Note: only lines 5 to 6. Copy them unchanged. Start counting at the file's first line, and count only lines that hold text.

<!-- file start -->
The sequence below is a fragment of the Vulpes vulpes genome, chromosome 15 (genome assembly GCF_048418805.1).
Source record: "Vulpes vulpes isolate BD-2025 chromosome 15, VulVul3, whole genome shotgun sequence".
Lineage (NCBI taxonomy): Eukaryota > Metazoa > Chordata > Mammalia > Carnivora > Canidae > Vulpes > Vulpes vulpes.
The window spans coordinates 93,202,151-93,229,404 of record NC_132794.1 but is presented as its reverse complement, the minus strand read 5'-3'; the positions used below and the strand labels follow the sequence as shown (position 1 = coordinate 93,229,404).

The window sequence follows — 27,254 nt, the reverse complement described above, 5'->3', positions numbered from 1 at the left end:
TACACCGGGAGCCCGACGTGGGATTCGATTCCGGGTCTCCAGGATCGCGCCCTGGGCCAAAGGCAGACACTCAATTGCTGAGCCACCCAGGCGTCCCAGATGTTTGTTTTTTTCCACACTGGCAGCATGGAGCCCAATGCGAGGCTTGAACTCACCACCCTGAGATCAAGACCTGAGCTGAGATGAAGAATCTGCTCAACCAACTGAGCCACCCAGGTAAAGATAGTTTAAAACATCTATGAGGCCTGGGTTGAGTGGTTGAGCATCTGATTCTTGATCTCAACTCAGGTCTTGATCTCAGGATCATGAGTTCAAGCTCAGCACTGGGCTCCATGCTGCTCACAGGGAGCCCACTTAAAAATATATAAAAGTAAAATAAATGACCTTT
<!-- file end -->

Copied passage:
The window sequence follows — 27,254 nt, the reverse complement described above, 5'->3', positions numbered from 1 at the left end:
TACACCGGGAGCCCGACGTGGGATTCGATTCCGGGTCTCCAGGATCGCGCCCTGGGCCAAAGGCAGACACTCAATTGCTGAGCCACCCAGGCGTCCCAGATGTTTGTTTTTTTCCACACTGGCAGCATGGAGCCCAATGCGAGGCTTGAACTCACCACCCTGAGATCAAGACCTGAGCTGAGATGAAGAATCTGCTCAACCAACTGAGCCACCCAGGTAAAGATAGTTTAAAACATCTATGAGGCCTGGGTTGAGTGGTTGAGCATCTGATTCTTGATCTCAACTCAGGTCTTGATCTCAGGATCATGAGTTCAAGCTCAGCACTGGGCTCCATGCTGCTCACAGGGAGCCCACTTAAAAATATATAAAAGTAAAATAAATGACCTTT